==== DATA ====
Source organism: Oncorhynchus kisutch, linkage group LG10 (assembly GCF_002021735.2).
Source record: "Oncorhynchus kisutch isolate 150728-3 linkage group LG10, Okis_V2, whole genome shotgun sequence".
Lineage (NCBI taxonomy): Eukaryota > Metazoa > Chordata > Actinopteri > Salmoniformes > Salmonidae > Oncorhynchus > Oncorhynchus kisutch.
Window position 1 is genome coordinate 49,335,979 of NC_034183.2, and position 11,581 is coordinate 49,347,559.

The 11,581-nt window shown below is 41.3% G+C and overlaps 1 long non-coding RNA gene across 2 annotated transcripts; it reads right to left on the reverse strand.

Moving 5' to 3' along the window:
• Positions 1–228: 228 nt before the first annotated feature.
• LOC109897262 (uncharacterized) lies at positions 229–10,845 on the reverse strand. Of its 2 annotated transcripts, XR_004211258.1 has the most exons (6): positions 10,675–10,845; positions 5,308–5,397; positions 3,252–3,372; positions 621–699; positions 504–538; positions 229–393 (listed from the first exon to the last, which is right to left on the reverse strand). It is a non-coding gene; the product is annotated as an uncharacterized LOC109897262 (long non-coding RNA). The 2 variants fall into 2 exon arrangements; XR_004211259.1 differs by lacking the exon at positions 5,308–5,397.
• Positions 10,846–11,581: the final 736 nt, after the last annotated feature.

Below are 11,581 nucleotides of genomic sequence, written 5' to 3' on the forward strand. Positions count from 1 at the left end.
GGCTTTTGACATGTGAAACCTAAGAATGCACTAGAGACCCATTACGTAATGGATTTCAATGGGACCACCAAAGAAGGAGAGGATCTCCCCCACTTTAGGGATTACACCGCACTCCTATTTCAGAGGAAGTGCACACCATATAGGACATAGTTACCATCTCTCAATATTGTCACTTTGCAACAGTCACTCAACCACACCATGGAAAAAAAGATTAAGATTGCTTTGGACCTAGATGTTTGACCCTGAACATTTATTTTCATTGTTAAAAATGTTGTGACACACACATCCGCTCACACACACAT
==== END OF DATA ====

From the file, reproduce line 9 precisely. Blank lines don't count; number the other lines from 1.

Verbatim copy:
• Positions 10,846–11,581: the final 736 nt, after the last annotated feature.